Why does Oedipus not admit that he has any doubts about his origins or Tiresias’ prophecy until his conversation with Jocasta?
Oedipus does not trust Creon or Tiresias in the same way that he trusts his wife, and so her revelation about the circumstances of Laius’ death sways Oedipus in a way that the words of the other men could not.
Oedipus had already consulted an oracle long ago, after learning that he was “illegitimate,” and he was in too much shock upon hearing Tiresias’ prophecy, which lined up with the one he already knew.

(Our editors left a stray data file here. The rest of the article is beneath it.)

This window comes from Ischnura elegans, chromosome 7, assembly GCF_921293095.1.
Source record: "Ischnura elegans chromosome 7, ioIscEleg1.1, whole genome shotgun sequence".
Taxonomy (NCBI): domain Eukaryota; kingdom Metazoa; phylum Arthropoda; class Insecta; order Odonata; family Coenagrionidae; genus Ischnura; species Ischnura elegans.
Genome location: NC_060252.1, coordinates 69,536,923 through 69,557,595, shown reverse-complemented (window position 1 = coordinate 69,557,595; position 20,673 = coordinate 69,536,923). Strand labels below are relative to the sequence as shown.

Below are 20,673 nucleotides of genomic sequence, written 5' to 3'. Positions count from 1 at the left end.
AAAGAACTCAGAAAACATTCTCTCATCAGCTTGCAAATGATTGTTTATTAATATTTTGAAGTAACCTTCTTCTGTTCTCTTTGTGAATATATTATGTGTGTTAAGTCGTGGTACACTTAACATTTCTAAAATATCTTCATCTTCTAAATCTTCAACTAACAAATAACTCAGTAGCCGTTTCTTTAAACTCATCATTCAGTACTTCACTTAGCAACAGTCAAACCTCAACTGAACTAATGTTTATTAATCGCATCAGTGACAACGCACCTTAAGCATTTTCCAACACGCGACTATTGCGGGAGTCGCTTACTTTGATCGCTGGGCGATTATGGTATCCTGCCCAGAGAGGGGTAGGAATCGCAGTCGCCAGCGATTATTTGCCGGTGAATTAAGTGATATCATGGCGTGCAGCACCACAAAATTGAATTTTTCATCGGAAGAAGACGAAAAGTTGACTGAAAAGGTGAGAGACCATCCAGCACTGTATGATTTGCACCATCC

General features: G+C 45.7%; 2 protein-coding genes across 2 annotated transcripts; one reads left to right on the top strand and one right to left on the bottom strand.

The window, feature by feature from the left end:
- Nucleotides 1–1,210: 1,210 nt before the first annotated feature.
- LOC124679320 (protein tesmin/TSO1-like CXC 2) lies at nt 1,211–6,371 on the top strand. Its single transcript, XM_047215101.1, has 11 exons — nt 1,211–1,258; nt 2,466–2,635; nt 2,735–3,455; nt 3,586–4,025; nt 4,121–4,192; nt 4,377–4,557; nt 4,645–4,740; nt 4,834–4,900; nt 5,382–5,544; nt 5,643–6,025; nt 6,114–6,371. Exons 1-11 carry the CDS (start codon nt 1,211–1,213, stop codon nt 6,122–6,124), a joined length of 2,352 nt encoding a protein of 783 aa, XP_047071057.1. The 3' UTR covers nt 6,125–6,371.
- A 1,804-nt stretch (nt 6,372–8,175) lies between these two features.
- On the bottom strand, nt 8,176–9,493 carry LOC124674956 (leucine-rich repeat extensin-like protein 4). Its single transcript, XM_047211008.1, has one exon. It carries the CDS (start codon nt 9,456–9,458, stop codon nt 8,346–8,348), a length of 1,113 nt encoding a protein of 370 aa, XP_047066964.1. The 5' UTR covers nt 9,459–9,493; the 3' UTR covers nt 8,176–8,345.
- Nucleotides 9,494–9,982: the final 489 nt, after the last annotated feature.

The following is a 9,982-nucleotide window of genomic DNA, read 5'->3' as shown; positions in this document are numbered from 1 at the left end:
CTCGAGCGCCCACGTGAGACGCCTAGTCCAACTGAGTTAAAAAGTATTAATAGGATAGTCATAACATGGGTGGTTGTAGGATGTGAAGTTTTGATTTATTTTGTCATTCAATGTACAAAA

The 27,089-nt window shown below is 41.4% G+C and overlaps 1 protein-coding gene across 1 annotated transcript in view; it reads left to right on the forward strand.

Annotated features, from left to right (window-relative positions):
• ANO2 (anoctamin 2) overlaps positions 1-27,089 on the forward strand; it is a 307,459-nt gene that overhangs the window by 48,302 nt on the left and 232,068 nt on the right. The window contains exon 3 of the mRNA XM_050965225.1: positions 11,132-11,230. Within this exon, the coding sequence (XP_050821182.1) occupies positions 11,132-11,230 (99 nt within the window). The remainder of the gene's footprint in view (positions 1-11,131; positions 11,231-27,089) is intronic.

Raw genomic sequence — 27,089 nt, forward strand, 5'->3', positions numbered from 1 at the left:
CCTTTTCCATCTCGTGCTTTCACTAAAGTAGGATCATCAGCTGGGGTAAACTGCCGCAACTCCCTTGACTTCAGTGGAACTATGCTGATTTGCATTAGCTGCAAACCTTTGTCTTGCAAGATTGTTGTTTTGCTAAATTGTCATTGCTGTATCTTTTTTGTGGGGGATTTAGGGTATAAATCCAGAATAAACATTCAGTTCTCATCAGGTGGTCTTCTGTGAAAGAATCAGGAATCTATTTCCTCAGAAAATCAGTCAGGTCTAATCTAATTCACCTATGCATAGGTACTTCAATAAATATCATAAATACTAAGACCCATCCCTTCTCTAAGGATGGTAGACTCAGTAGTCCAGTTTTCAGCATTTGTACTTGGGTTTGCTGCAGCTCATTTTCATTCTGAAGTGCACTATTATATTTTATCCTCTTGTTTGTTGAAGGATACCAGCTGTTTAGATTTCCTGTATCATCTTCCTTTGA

Oedipus did not want to appear weak in front of his subjects.
Many characters talk about “insanity” or being “insane” in this...
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